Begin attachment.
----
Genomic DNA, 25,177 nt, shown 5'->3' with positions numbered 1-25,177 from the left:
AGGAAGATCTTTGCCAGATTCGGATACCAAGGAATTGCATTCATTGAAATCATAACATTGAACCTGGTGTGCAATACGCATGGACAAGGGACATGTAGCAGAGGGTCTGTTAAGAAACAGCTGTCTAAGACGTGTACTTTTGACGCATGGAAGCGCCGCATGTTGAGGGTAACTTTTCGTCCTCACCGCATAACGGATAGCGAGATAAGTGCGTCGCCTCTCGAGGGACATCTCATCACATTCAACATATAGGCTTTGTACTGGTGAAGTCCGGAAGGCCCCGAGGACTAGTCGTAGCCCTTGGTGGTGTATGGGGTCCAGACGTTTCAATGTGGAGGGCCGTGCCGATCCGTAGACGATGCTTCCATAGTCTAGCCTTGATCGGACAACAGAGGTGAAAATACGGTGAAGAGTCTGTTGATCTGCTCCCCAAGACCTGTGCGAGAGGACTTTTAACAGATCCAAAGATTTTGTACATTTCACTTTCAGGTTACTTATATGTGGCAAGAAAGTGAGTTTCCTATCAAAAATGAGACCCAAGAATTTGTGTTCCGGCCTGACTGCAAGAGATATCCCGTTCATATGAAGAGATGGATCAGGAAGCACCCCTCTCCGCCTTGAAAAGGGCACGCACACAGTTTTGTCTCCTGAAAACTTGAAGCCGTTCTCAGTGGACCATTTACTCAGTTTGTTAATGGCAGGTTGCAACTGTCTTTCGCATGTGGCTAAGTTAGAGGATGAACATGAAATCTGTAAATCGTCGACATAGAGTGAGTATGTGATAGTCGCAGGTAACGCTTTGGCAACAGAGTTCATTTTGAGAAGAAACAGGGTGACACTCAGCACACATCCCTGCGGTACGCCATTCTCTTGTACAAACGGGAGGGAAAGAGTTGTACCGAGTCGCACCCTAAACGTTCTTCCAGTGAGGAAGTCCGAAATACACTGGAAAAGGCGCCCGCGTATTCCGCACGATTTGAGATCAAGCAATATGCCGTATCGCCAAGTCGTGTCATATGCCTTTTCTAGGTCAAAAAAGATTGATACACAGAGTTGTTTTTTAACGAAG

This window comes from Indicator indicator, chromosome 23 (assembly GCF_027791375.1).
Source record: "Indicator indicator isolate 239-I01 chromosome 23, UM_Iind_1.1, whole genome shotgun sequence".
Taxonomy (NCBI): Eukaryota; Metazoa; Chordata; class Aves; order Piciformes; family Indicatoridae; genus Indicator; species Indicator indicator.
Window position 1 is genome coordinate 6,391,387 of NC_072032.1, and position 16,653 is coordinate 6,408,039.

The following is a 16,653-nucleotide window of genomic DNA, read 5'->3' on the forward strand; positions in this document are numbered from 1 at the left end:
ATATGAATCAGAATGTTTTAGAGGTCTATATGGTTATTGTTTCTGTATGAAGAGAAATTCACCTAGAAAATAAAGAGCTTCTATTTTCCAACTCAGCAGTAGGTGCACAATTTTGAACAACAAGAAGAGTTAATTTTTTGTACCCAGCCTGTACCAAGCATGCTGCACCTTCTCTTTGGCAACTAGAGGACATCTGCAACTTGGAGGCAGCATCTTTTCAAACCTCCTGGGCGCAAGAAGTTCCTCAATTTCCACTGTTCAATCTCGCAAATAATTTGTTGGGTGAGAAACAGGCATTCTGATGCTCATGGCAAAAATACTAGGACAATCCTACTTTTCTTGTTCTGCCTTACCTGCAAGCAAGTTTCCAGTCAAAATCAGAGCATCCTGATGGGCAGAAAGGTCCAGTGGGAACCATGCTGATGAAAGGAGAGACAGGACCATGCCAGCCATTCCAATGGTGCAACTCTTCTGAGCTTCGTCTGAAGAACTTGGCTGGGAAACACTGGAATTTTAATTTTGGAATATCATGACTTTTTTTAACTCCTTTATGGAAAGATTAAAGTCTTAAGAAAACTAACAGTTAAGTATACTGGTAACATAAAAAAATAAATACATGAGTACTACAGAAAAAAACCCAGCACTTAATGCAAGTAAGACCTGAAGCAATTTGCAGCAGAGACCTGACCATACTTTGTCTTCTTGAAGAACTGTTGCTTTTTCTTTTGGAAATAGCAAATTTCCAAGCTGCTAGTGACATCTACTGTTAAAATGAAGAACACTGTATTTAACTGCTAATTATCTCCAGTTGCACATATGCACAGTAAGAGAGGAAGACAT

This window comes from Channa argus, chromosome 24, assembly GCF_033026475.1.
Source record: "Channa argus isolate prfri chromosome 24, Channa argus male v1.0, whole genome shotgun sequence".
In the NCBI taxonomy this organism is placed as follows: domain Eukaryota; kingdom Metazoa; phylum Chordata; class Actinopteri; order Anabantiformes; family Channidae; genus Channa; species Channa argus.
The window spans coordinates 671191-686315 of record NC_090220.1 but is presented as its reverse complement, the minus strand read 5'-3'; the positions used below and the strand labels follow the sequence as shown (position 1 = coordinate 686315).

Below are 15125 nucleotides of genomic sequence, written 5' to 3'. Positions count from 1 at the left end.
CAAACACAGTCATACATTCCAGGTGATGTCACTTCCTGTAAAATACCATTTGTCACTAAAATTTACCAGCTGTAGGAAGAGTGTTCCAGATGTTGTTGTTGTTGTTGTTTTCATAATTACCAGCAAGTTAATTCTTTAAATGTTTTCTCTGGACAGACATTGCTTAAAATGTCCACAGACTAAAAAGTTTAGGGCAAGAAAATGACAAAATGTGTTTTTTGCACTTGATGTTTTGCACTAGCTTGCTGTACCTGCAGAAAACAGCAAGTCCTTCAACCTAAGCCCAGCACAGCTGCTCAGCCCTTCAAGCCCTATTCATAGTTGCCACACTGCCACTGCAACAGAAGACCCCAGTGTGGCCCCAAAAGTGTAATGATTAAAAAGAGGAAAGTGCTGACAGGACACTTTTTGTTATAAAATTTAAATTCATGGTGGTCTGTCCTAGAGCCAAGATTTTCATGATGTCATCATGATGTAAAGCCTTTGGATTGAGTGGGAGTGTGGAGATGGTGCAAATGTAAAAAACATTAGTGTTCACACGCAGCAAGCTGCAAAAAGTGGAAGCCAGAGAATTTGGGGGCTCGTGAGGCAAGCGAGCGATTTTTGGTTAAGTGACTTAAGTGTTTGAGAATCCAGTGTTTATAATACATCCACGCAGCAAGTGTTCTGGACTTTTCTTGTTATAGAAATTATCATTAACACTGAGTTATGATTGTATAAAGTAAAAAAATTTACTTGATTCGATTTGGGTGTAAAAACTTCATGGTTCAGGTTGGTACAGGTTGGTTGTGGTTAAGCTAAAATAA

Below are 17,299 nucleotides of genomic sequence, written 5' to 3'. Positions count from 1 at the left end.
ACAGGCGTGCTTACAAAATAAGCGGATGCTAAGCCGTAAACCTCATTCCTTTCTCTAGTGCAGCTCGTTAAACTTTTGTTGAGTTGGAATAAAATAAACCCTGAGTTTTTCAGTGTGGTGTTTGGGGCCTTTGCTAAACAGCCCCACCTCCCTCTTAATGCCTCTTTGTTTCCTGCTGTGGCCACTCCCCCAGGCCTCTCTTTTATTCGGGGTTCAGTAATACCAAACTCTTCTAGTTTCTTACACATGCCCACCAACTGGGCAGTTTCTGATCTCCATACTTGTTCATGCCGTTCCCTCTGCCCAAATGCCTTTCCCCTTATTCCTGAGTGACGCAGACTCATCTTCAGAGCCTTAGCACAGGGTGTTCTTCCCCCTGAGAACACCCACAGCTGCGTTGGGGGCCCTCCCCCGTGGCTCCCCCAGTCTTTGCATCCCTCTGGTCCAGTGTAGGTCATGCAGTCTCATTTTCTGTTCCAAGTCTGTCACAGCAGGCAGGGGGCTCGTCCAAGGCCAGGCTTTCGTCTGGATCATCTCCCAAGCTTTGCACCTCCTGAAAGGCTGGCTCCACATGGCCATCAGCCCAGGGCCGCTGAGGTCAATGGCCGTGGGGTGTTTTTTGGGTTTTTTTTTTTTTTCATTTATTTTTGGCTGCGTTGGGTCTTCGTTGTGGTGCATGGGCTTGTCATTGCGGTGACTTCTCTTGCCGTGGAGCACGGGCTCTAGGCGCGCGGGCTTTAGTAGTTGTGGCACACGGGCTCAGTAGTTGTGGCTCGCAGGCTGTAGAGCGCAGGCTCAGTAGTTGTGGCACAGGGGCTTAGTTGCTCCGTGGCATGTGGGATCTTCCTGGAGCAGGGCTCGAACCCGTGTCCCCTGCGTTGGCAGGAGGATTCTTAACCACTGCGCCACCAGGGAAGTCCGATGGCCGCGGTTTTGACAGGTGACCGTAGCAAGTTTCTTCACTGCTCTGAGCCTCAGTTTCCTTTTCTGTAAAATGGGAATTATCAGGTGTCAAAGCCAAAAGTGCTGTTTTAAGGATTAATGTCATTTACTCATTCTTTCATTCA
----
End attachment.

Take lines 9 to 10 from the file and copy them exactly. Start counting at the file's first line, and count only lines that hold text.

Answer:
This window comes from Channa argus, chromosome 24, assembly GCF_033026475.1.
Source record: "Channa argus isolate prfri chromosome 24, Channa argus male v1.0, whole genome shotgun sequence".